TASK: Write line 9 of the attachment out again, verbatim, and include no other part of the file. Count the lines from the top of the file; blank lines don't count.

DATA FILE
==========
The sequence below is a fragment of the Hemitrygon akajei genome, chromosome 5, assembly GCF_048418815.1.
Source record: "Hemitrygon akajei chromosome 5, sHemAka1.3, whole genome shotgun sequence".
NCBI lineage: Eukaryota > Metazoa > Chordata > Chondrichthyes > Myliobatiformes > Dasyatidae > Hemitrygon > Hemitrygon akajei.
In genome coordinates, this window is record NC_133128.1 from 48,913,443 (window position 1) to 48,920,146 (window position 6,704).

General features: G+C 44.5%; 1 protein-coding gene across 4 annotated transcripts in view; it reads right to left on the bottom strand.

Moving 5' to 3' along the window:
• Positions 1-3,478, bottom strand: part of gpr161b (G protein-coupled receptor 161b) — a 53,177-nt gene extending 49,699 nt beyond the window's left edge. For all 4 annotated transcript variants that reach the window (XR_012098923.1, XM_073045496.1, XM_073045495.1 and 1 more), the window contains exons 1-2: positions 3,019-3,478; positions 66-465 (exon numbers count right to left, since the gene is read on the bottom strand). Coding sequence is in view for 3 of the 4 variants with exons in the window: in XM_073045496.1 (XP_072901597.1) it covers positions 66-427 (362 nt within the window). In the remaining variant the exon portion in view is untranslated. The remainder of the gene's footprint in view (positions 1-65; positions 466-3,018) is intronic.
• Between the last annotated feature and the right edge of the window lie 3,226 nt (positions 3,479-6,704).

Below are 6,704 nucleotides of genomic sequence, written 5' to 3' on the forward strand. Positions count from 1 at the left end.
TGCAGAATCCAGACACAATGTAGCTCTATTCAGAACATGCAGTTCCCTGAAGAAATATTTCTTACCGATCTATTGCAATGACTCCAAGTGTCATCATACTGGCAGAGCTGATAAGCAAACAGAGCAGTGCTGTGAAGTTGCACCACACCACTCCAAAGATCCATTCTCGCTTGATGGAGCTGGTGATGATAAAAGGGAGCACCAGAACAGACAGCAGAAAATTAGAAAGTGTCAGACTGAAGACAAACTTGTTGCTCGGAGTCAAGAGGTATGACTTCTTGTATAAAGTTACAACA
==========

Below are 6,704 nucleotides of genomic sequence, written 5' to 3' on the forward strand. Positions count from 1 at the left end.